You may have seen their webs at your house. They like the underside of roofs or decks or patios, wherever there are some angles and materials to work with. They’re probably there right now, somewhere you’ve overlooked, getting bigger and fatter with each passing night. They’re one of the great spiders of the west, known commonly as the cat-faced spider, (because, when seen at the correct angle, their abdominal bumps do indeed make them look exactly like cat heads).

I’ve got a couple of good ones out at my place, including a big-bodied bulbous brute—maybe two inches long from tip to tip—who hangs out right by my front door. His name is Boris, a name to which any old Who fan will immediately relate. (On an early album, they did a crazy Entwistle song called “Boris the Spider.”)

When he first showed up in July, I reacted in a normal, sane way, which happens on occasion. I grabbed the broom, intent on trashing his web so as to encourage him to go find another spot to live this summer. You know, I couldn’t have a giant cat-face living next to the door. It’s just something a decent person won’t allow. Right? But then, I began to inspect his work.

The web was there, fully constructed, but he wasn’t. During the day, cat-faces like to creep up into a nook or crack, somewhere they can hide and be out of the sun. They’re total Draculans, coming out at dusk and hanging in their webs awaiting victims until dawn. Dangle all night, hide all day. You leave me alone, I’ll leave you alone. A fine attitude for a spider to have, I’ll admit. You won’t see these guys wandering around looking for hands or legs to bite. And anything that eats flies and moths, that’s a positive.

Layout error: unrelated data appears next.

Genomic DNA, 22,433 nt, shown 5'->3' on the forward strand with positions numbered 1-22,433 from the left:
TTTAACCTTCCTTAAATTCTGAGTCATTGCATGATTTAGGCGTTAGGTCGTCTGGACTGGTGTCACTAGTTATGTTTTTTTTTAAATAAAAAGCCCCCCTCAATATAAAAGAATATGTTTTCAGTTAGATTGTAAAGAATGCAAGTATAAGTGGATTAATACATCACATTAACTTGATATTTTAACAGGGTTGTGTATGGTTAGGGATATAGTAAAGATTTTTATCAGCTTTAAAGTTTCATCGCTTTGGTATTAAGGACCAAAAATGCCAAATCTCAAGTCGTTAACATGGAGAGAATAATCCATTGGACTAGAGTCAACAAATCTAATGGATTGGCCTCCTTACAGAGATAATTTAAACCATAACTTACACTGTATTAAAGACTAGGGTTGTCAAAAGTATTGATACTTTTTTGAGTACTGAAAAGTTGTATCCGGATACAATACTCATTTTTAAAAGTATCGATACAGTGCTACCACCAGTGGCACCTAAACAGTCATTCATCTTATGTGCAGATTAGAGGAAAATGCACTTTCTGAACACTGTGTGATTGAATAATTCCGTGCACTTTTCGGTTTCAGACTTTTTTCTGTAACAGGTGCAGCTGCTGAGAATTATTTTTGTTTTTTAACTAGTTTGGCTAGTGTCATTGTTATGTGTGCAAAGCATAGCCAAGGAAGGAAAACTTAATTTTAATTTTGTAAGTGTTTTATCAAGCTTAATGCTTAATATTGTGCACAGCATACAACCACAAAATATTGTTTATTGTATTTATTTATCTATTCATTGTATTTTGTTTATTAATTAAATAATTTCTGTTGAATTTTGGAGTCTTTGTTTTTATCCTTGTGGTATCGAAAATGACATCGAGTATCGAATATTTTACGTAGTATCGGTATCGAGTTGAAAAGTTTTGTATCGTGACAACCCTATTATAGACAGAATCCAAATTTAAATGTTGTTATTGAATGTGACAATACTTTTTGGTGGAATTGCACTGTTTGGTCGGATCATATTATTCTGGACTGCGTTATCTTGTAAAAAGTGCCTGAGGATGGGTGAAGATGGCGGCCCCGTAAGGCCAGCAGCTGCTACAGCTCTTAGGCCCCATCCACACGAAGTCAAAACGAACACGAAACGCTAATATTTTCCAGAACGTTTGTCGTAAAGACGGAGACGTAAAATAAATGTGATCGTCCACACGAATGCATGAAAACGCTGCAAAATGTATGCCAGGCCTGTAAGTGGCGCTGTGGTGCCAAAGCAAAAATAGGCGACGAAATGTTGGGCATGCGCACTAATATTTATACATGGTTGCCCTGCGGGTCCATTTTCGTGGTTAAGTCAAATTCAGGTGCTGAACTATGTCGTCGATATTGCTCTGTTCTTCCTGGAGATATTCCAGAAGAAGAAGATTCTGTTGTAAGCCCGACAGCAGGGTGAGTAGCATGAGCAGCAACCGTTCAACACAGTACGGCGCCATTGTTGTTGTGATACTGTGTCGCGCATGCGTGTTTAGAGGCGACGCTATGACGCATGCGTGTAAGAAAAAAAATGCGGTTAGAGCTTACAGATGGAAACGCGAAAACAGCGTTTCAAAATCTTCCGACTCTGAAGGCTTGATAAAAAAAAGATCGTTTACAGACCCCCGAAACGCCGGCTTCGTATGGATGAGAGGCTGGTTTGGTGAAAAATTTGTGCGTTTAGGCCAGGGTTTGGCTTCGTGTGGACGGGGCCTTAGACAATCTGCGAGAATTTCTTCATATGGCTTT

Anyway, as I inspected his web, I had to admit—it was a helluva piece of work. A beautifully built circle of silk, comprised of 30-50 equally spaced concentric circles, and carefully attached to the roof and walls in key locations for maximum support.

Obviously, I couldn’t tear this thing up. It was really quite something. And to think, he engineered it in the dark, while upside down! I had to admit—big props for your skills, my arachnid pal. At dusk, when he crawls out of his crack and takes up his spot in WebCentral, to surf upon his gently moving creation as it sways back and forth in the fading zephyrs of the afternoon, he’s really quite the stylin’ cool cat. Er, cool cat-face.

So we’ve made our peace, Boris and I. He eats all the damn flies and moths he can, and I make sure I don’t walk into his web and muck it all up. And come Halloween, he should be frightfully huge, and I’ll have a superb monster of a spider hanging next to my door to righteously spook all the little sugar suckers who dare to come a beggin’.